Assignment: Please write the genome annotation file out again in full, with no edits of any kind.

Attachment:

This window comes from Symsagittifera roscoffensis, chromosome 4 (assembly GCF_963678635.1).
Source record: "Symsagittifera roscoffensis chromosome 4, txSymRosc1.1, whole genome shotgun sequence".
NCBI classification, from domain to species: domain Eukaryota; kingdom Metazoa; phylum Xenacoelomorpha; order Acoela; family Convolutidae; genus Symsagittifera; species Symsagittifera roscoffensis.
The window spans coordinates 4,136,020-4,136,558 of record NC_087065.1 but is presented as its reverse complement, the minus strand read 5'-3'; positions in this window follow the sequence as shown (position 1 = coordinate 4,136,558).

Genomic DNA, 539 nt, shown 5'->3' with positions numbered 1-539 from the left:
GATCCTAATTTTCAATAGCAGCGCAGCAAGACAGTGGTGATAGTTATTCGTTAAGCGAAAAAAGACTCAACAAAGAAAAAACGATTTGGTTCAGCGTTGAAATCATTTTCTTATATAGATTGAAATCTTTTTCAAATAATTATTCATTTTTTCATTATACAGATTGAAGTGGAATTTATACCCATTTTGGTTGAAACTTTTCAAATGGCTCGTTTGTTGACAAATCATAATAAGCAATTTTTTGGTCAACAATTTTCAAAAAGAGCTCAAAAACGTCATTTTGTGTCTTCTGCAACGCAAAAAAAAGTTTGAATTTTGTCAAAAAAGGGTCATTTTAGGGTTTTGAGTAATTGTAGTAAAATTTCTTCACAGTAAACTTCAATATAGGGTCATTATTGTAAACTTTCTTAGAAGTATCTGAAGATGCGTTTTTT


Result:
This window comes from Symsagittifera roscoffensis, chromosome 4 (assembly GCF_963678635.1).
Source record: "Symsagittifera roscoffensis chromosome 4, txSymRosc1.1, whole genome shotgun sequence".
NCBI classification, from domain to species: domain Eukaryota; kingdom Metazoa; phylum Xenacoelomorpha; order Acoela; family Convolutidae; genus Symsagittifera; species Symsagittifera roscoffensis.
The window spans coordinates 4,136,020-4,136,558 of record NC_087065.1 but is presented as its reverse complement, the minus strand read 5'-3'; positions in this window follow the sequence as shown (position 1 = coordinate 4,136,558).

Genomic DNA, 539 nt, shown 5'->3' with positions numbered 1-539 from the left:
GATCCTAATTTTCAATAGCAGCGCAGCAAGACAGTGGTGATAGTTATTCGTTAAGCGAAAAAAGACTCAACAAAGAAAAAACGATTTGGTTCAGCGTTGAAATCATTTTCTTATATAGATTGAAATCTTTTTCAAATAATTATTCATTTTTTCATTATACAGATTGAAGTGGAATTTATACCCATTTTGGTTGAAACTTTTCAAATGGCTCGTTTGTTGACAAATCATAATAAGCAATTTTTTGGTCAACAATTTTCAAAAAGAGCTCAAAAACGTCATTTTGTGTCTTCTGCAACGCAAAAAAAAGTTTGAATTTTGTCAAAAAAGGGTCATTTTAGGGTTTTGAGTAATTGTAGTAAAATTTCTTCACAGTAAACTTCAATATAGGGTCATTATTGTAAACTTTCTTAGAAGTATCTGAAGATGCGTTTTTT